Mayoral candidate George Smitherman's office put out a critique of mayoral candidate Rob Ford's stance on cycling. Witness the video where Ford state's that his "heart bleeds" for cyclists who are hit, but that in the end he feels that it is "their fault" for being hit, presumably because they shouldn't be on bikes at all.
This was an easy swipe at Ford and the video is making the rounds. The fact is, Mayoral Candidate Rob Ford is just not as suave as George Smitherman or candidate Rocco Rossi, though their basic stance is the same: take cyclists off the streets.
Smitherman, in his transportation plan, for instance, claims (unlike uncouth Ford) that he "supports Toronto cyclists and will make it easier for Torontonians to choose safe cycling". In order to that he will "rethink" the cycling plan. Then the first thing he will do is indefinitely postpone / cancel all bike lanes on arterial roads (Smitherman announced this soon after Rossi made a similar announcement). There are two major bones that Smitherman is throwing to cyclists, and both of them have their own issue (I'm ignoring the others because they're not really new at all):
- build physical separation of existing bike lanes
- "expedite" bike "expressways" through hydro corridors and ravines
- Most urban cyclists would prefer physically separated bike lanes. The reality is, aside from the contentious University Ave separated bike lanes which lost by 1 vote in City Council, there are not that many ideal locations for putting in barriers, particularly in downtown. The problem is that wherever the bike lanes are to the left of car parking a barrier can't be installed.
- Bike expressways are an important way to get in and out of downtown, but they are not a wholesale solution to safer cycling. Most Toronto cyclists live and bike in the core. There are very few ravines (or ideal minor street routes) in the core. The vast majority of locations where Toronto cyclists (like all Torontonians) begin and end their trips do not happen to conveniently coincide with an available hydro corridor or ravine. Smitherman (and Rossi's) have taken the approach that cyclists need to be removed as much as possible from our main streets, regardless of whether a cyclist needs to be on that street or not.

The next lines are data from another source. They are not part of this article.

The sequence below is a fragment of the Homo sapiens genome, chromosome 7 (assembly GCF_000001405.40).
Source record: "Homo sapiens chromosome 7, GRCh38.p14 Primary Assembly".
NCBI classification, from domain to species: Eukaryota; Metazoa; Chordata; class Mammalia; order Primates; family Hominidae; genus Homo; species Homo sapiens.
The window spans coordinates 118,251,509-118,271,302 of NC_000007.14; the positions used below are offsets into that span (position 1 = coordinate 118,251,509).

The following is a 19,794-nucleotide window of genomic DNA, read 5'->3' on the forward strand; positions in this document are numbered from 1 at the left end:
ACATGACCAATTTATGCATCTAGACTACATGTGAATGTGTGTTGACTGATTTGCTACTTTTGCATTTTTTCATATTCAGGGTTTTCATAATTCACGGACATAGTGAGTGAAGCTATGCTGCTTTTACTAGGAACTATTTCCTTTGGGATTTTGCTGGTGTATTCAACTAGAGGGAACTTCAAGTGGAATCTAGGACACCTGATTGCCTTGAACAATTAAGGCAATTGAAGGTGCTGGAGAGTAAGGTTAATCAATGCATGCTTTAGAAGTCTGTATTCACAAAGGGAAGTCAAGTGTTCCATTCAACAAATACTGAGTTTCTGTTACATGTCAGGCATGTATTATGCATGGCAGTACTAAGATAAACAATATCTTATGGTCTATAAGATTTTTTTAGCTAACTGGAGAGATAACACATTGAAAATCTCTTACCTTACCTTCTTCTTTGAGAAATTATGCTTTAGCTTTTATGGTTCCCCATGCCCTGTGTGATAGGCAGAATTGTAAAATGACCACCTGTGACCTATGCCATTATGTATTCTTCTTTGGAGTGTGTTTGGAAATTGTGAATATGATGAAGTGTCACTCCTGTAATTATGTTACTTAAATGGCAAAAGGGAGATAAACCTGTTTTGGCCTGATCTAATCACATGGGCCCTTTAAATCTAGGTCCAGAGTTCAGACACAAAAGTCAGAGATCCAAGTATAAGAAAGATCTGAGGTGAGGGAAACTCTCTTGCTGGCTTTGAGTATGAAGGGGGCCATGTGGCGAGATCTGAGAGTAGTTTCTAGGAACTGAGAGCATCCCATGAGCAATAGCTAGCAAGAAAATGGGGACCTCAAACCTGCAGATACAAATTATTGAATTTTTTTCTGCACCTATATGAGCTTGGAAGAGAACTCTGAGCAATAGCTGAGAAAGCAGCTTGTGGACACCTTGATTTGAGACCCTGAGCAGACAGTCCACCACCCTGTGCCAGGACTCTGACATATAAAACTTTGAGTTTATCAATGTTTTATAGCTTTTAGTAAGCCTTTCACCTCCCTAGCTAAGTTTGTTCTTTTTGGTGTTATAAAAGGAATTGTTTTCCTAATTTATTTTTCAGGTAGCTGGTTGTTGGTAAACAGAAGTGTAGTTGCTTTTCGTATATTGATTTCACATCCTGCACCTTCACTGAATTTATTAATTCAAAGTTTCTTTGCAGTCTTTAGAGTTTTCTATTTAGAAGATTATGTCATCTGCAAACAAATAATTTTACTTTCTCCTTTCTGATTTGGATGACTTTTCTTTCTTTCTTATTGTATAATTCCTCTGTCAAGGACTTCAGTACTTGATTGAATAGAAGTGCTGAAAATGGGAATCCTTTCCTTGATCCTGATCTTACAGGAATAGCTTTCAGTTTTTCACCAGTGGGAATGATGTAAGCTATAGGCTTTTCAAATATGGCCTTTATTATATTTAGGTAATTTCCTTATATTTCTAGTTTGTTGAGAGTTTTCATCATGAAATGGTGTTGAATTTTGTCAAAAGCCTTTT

I highly doubt that Ford, Rossi or Smitherman have bothered to get expert advice on urban cycling needs. Their poor attitudes and approach to getting cyclists off the streets is like the 1970s all over again when mayors attempted to ban cyclists from major roads. Only now, (other than Ford) the candidates are being more politically correct in saying they support cyclists while still trying to remove them. Therefore I suggest voters to look further down the list for a realistic plan for cycling, pedestrians and sustainable transportation: Joe Pantalone, or less known candidates such as Himy Syed (who doesn't have an election website but does show up at cycling events) or others.
I'm not officially endorsing any of them at this time, but at least I find the statements they put out more palatable.